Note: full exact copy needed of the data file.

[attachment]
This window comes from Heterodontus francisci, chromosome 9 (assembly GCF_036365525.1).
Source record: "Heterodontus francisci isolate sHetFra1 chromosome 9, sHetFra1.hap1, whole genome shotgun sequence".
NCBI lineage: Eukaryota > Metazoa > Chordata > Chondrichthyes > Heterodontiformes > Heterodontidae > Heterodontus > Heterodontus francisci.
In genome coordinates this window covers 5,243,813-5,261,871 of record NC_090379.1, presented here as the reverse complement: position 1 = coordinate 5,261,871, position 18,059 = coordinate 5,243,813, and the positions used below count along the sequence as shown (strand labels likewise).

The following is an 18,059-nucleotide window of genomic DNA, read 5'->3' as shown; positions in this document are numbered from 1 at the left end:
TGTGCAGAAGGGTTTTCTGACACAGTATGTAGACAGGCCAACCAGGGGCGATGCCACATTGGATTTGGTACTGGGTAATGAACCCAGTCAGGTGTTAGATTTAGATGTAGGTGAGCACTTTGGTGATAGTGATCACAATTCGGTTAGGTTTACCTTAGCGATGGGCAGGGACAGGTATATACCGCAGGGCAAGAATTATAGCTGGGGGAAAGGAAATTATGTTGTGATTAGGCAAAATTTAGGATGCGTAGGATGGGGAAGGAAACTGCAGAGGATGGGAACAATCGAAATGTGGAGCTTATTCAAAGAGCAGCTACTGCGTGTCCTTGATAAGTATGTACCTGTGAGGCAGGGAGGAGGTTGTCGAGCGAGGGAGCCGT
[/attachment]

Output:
This window comes from Heterodontus francisci, chromosome 9 (assembly GCF_036365525.1).
Source record: "Heterodontus francisci isolate sHetFra1 chromosome 9, sHetFra1.hap1, whole genome shotgun sequence".
NCBI lineage: Eukaryota > Metazoa > Chordata > Chondrichthyes > Heterodontiformes > Heterodontidae > Heterodontus > Heterodontus francisci.
In genome coordinates this window covers 5,243,813-5,261,871 of record NC_090379.1, presented here as the reverse complement: position 1 = coordinate 5,261,871, position 18,059 = coordinate 5,243,813, and the positions used below count along the sequence as shown (strand labels likewise).

The following is an 18,059-nucleotide window of genomic DNA, read 5'->3' as shown; positions in this document are numbered from 1 at the left end:
TGTGCAGAAGGGTTTTCTGACACAGTATGTAGACAGGCCAACCAGGGGCGATGCCACATTGGATTTGGTACTGGGTAATGAACCCAGTCAGGTGTTAGATTTAGATGTAGGTGAGCACTTTGGTGATAGTGATCACAATTCGGTTAGGTTTACCTTAGCGATGGGCAGGGACAGGTATATACCGCAGGGCAAGAATTATAGCTGGGGGAAAGGAAATTATGTTGTGATTAGGCAAAATTTAGGATGCGTAGGATGGGGAAGGAAACTGCAGAGGATGGGAACAATCGAAATGTGGAGCTTATTCAAAGAGCAGCTACTGCGTGTCCTTGATAAGTATGTACCTGTGAGGCAGGGAGGAGGTTGTCGAGCGAGGGAGCCGT